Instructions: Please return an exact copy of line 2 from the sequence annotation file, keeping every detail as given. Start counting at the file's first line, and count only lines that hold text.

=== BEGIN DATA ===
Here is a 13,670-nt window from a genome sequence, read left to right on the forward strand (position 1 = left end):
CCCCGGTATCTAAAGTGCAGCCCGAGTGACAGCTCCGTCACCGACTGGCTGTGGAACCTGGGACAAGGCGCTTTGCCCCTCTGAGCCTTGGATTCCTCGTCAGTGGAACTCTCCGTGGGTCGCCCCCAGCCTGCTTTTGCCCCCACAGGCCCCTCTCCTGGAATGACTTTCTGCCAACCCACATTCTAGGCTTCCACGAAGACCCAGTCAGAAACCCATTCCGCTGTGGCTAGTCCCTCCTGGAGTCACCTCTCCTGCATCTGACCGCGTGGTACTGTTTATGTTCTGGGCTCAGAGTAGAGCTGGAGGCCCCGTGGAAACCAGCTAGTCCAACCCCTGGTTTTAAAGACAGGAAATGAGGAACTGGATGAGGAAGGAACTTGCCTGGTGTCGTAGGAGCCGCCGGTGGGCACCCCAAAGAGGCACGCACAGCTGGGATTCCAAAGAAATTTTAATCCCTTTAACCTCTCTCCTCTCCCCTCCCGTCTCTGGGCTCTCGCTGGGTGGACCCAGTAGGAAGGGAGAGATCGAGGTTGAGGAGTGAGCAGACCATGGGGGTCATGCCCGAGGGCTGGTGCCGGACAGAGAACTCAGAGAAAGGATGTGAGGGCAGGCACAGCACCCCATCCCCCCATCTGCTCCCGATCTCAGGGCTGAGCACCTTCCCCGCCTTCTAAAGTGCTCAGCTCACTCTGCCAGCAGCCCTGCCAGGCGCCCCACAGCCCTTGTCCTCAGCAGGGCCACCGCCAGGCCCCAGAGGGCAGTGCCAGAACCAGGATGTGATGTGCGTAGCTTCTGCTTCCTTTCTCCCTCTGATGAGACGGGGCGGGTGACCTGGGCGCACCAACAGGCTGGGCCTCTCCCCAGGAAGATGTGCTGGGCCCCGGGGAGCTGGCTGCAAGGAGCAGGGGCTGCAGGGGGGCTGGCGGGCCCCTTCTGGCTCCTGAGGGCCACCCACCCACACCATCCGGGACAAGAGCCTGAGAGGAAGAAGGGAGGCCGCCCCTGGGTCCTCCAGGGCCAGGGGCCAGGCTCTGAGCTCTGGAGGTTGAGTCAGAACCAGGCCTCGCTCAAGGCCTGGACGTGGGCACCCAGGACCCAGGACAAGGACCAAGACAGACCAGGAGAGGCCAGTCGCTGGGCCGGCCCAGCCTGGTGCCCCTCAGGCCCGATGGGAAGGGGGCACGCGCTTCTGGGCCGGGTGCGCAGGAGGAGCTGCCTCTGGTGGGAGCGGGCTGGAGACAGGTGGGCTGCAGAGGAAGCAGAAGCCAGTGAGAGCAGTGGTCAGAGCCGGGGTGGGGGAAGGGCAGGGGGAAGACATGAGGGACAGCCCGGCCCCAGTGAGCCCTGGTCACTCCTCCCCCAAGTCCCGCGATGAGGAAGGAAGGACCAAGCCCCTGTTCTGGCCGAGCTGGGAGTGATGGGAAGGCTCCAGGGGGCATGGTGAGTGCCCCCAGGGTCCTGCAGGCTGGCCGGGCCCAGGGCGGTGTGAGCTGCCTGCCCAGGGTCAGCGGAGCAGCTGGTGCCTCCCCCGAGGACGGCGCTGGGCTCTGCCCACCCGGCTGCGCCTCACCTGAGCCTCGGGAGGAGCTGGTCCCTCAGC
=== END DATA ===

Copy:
CCCCGGTATCTAAAGTGCAGCCCGAGTGACAGCTCCGTCACCGACTGGCTGTGGAACCTGGGACAAGGCGCTTTGCCCCTCTGAGCCTTGGATTCCTCGTCAGTGGAACTCTCCGTGGGTCGCCCCCAGCCTGCTTTTGCCCCCACAGGCCCCTCTCCTGGAATGACTTTCTGCCAACCCACATTCTAGGCTTCCACGAAGACCCAGTCAGAAACCCATTCCGCTGTGGCTAGTCCCTCCTGGAGTCACCTCTCCTGCATCTGACCGCGTGGTACTGTTTATGTTCTGGGCTCAGAGTAGAGCTGGAGGCCCCGTGGAAACCAGCTAGTCCAACCCCTGGTTTTAAAGACAGGAAATGAGGAACTGGATGAGGAAGGAACTTGCCTGGTGTCGTAGGAGCCGCCGGTGGGCACCCCAAAGAGGCACGCACAGCTGGGATTCCAAAGAAATTTTAATCCCTTTAACCTCTCTCCTCTCCCCTCCCGTCTCTGGGCTCTCGCTGGGTGGACCCAGTAGGAAGGGAGAGATCGAGGTTGAGGAGTGAGCAGACCATGGGGGTCATGCCCGAGGGCTGGTGCCGGACAGAGAACTCAGAGAAAGGATGTGAGGGCAGGCACAGCACCCCATCCCCCCATCTGCTCCCGATCTCAGGGCTGAGCACCTTCCCCGCCTTCTAAAGTGCTCAGCTCACTCTGCCAGCAGCCCTGCCAGGCGCCCCACAGCCCTTGTCCTCAGCAGGGCCACCGCCAGGCCCCAGAGGGCAGTGCCAGAACCAGGATGTGATGTGCGTAGCTTCTGCTTCCTTTCTCCCTCTGATGAGACGGGGCGGGTGACCTGGGCGCACCAACAGGCTGGGCCTCTCCCCAGGAAGATGTGCTGGGCCCCGGGGAGCTGGCTGCAAGGAGCAGGGGCTGCAGGGGGGCTGGCGGGCCCCTTCTGGCTCCTGAGGGCCACCCACCCACACCATCCGGGACAAGAGCCTGAGAGGAAGAAGGGAGGCCGCCCCTGGGTCCTCCAGGGCCAGGGGCCAGGCTCTGAGCTCTGGAGGTTGAGTCAGAACCAGGCCTCGCTCAAGGCCTGGACGTGGGCACCCAGGACCCAGGACAAGGACCAAGACAGACCAGGAGAGGCCAGTCGCTGGGCCGGCCCAGCCTGGTGCCCCTCAGGCCCGATGGGAAGGGGGCACGCGCTTCTGGGCCGGGTGCGCAGGAGGAGCTGCCTCTGGTGGGAGCGGGCTGGAGACAGGTGGGCTGCAGAGGAAGCAGAAGCCAGTGAGAGCAGTGGTCAGAGCCGGGGTGGGGGAAGGGCAGGGGGAAGACATGAGGGACAGCCCGGCCCCAGTGAGCCCTGGTCACTCCTCCCCCAAGTCCCGCGATGAGGAAGGAAGGACCAAGCCCCTGTTCTGGCCGAGCTGGGAGTGATGGGAAGGCTCCAGGGGGCATGGTGAGTGCCCCCAGGGTCCTGCAGGCTGGCCGGGCCCAGGGCGGTGTGAGCTGCCTGCCCAGGGTCAGCGGAGCAGCTGGTGCCTCCCCCGAGGACGGCGCTGGGCTCTGCCCACCCGGCTGCGCCTCACCTGAGCCTCGGGAGGAGCTGGTCCCTCAGC